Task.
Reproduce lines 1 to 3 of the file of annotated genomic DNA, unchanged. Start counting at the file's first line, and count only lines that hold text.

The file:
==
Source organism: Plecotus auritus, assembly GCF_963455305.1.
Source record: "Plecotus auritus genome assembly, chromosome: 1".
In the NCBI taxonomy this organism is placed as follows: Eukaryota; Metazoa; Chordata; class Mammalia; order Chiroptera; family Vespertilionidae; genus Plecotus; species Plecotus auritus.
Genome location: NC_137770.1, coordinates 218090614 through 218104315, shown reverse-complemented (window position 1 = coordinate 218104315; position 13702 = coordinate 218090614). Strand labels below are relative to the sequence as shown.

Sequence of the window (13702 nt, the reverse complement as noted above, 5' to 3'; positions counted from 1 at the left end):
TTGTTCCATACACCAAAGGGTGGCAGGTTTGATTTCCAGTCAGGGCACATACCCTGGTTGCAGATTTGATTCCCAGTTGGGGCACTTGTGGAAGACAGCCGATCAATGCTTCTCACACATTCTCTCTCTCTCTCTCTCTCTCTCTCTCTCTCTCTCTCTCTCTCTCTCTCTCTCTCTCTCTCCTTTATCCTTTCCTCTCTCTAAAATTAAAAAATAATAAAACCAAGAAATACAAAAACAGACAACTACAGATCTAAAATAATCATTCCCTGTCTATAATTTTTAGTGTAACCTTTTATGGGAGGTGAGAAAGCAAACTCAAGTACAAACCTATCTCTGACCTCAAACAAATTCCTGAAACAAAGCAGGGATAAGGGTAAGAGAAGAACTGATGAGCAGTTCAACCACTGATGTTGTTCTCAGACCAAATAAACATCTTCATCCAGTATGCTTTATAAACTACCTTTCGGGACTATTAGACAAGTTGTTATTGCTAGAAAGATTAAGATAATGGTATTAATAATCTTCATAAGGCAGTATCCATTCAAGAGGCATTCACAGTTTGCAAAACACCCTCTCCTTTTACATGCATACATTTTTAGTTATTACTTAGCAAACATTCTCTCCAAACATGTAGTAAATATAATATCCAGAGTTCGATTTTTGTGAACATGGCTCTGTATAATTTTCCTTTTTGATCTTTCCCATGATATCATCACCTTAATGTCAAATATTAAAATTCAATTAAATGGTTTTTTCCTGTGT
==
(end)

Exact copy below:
Source organism: Plecotus auritus, assembly GCF_963455305.1.
Source record: "Plecotus auritus genome assembly, chromosome: 1".
In the NCBI taxonomy this organism is placed as follows: Eukaryota; Metazoa; Chordata; class Mammalia; order Chiroptera; family Vespertilionidae; genus Plecotus; species Plecotus auritus.